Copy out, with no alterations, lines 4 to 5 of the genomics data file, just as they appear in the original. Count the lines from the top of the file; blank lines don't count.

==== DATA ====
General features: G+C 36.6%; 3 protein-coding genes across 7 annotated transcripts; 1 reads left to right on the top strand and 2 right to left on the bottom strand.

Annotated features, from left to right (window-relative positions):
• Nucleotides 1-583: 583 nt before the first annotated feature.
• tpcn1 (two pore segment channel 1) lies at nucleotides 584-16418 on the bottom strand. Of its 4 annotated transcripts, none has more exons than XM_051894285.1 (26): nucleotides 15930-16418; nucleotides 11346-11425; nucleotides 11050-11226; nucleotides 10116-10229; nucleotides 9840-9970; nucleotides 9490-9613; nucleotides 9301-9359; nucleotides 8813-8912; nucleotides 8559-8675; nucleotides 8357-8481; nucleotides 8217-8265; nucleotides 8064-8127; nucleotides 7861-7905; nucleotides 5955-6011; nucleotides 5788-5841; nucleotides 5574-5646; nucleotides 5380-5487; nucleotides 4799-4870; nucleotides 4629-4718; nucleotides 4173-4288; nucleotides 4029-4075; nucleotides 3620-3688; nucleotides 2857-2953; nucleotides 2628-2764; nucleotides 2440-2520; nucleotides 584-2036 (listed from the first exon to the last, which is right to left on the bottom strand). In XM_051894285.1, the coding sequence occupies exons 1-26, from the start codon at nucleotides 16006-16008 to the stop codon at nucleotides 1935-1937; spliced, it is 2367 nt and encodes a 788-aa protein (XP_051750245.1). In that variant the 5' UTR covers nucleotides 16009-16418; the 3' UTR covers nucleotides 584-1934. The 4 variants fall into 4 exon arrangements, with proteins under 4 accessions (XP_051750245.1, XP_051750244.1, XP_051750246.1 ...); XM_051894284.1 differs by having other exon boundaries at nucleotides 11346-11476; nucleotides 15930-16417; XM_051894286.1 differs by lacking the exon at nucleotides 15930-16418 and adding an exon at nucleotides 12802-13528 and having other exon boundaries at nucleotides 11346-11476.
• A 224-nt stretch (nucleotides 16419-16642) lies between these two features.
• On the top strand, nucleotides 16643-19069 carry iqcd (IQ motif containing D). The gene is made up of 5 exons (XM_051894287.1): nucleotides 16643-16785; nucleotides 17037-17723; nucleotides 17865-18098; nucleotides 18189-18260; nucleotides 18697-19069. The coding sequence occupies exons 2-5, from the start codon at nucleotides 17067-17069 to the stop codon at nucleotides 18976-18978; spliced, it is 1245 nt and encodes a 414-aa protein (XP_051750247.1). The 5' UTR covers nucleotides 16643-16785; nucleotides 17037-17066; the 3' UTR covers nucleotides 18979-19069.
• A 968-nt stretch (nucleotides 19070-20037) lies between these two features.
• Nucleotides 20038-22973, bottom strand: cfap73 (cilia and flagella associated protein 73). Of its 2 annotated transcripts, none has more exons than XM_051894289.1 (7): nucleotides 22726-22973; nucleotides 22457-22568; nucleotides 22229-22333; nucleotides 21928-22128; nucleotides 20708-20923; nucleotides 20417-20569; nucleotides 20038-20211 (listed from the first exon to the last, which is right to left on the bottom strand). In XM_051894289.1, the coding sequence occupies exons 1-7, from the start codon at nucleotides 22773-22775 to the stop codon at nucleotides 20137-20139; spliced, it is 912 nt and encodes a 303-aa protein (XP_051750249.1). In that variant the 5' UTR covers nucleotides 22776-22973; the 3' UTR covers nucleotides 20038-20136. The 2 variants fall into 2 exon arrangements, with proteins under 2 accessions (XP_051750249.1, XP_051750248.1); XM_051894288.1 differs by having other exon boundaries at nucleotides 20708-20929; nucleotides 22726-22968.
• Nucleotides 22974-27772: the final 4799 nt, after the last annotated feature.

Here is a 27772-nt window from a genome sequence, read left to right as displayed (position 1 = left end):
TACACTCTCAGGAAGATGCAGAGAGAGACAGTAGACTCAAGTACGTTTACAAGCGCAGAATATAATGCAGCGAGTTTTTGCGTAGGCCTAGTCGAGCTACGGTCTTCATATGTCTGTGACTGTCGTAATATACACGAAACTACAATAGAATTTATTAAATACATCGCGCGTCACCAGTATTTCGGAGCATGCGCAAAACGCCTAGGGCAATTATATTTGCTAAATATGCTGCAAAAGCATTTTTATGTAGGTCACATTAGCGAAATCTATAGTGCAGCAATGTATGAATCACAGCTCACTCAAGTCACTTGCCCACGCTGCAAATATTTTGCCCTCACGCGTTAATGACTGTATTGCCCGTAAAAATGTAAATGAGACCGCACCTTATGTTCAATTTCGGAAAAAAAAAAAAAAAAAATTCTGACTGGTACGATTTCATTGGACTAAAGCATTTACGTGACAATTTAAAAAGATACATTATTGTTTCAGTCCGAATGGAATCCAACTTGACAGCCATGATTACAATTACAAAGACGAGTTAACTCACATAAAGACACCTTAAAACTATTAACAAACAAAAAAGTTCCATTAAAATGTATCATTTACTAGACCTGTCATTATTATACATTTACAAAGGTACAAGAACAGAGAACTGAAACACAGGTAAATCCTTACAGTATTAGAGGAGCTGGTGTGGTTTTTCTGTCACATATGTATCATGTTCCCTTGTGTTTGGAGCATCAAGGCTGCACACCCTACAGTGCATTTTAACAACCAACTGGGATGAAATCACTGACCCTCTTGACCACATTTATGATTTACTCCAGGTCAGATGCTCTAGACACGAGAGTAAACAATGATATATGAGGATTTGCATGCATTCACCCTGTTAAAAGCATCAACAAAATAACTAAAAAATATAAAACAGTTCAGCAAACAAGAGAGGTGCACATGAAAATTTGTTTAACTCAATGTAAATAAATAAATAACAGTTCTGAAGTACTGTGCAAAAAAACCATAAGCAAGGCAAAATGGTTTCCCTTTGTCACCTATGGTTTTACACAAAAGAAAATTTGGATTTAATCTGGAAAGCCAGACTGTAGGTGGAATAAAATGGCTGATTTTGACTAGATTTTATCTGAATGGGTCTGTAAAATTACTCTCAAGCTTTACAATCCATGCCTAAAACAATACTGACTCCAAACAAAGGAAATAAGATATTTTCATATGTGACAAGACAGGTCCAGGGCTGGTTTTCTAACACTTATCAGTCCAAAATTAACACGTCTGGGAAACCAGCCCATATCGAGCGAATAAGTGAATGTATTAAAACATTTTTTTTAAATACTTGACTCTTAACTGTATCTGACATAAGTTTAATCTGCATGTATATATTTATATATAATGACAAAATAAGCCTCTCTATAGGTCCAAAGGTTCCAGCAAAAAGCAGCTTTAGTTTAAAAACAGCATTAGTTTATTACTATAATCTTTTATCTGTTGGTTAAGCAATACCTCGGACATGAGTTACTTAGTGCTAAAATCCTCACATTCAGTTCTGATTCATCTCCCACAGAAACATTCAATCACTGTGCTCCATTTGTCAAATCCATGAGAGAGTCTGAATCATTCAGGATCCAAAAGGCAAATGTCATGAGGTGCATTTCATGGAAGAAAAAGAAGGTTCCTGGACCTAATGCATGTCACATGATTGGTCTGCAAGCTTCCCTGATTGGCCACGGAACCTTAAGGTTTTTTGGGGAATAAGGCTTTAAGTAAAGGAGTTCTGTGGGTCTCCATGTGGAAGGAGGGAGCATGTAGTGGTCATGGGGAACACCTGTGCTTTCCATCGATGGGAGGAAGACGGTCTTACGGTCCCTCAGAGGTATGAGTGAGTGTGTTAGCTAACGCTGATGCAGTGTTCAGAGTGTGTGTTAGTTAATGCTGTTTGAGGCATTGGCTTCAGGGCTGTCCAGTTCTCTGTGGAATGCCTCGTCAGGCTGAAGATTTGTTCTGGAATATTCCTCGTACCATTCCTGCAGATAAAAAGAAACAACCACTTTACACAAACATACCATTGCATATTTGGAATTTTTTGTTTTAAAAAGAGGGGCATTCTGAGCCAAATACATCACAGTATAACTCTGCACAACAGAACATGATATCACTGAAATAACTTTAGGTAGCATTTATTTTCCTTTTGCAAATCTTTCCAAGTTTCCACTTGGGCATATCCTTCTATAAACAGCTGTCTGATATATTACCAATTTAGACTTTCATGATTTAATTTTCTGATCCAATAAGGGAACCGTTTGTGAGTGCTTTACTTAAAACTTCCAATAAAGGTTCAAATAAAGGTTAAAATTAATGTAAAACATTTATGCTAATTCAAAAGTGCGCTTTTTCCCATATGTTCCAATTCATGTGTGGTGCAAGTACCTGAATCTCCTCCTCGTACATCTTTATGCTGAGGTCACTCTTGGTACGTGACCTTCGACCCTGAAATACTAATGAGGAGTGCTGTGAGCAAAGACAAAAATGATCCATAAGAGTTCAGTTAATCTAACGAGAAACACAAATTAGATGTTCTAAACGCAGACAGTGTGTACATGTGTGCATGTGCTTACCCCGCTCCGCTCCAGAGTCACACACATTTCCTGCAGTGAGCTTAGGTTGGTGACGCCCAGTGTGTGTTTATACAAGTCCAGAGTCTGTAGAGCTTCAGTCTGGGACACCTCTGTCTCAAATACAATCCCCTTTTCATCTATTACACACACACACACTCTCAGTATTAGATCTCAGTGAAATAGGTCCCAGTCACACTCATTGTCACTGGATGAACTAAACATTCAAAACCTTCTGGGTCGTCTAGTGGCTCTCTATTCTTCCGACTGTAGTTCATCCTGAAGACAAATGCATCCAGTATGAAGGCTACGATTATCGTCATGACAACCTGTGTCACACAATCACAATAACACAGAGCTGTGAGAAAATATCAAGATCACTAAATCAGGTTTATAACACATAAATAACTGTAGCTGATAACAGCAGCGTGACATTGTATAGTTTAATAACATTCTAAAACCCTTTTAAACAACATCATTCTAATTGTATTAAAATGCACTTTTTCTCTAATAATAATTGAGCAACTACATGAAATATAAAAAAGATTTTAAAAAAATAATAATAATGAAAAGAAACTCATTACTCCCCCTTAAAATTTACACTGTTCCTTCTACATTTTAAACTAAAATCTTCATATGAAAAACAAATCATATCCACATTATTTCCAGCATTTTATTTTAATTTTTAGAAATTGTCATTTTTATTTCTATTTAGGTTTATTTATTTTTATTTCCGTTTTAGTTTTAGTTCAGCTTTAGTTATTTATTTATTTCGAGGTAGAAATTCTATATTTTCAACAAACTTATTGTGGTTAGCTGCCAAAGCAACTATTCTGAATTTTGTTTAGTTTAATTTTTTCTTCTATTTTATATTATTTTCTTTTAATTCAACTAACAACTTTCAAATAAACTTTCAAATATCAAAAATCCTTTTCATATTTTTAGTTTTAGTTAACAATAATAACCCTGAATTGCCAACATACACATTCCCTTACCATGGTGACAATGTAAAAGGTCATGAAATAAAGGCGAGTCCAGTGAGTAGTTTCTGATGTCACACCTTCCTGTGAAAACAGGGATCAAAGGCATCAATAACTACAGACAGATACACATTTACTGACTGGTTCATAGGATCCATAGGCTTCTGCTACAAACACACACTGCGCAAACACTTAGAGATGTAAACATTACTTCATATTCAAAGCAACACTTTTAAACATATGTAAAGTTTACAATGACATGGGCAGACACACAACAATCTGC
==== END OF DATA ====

• tpcn1 (two pore segment channel 1) lies at nucleotides 584-16418 on the bottom strand. Of its 4 annotated transcripts, none has more exons than XM_051894285.1 (26): nucleotides 15930-16418; nucleotides 11346-11425; nucleotides 11050-11226; nucleotides 10116-10229; nucleotides 9840-9970; nucleotides 9490-9613; nucleotides 9301-9359; nucleotides 8813-8912; nucleotides 8559-8675; nucleotides 8357-8481; nucleotides 8217-8265; nucleotides 8064-8127; nucleotides 7861-7905; nucleotides 5955-6011; nucleotides 5788-5841; nucleotides 5574-5646; nucleotides 5380-5487; nucleotides 4799-4870; nucleotides 4629-4718; nucleotides 4173-4288; nucleotides 4029-4075; nucleotides 3620-3688; nucleotides 2857-2953; nucleotides 2628-2764; nucleotides 2440-2520; nucleotides 584-2036 (listed from the first exon to the last, which is right to left on the bottom strand). In XM_051894285.1, the coding sequence occupies exons 1-26, from the start codon at nucleotides 16006-16008 to the stop codon at nucleotides 1935-1937; spliced, it is 2367 nt and encodes a 788-aa protein (XP_051750245.1). In that variant the 5' UTR covers nucleotides 16009-16418; the 3' UTR covers nucleotides 584-1934. The 4 variants fall into 4 exon arrangements, with proteins under 4 accessions (XP_051750245.1, XP_051750244.1, XP_051750246.1 ...); XM_051894284.1 differs by having other exon boundaries at nucleotides 11346-11476; nucleotides 15930-16417; XM_051894286.1 differs by lacking the exon at nucleotides 15930-16418 and adding an exon at nucleotides 12802-13528 and having other exon boundaries at nucleotides 11346-11476.
• A 224-nt stretch (nucleotides 16419-16642) lies between these two features.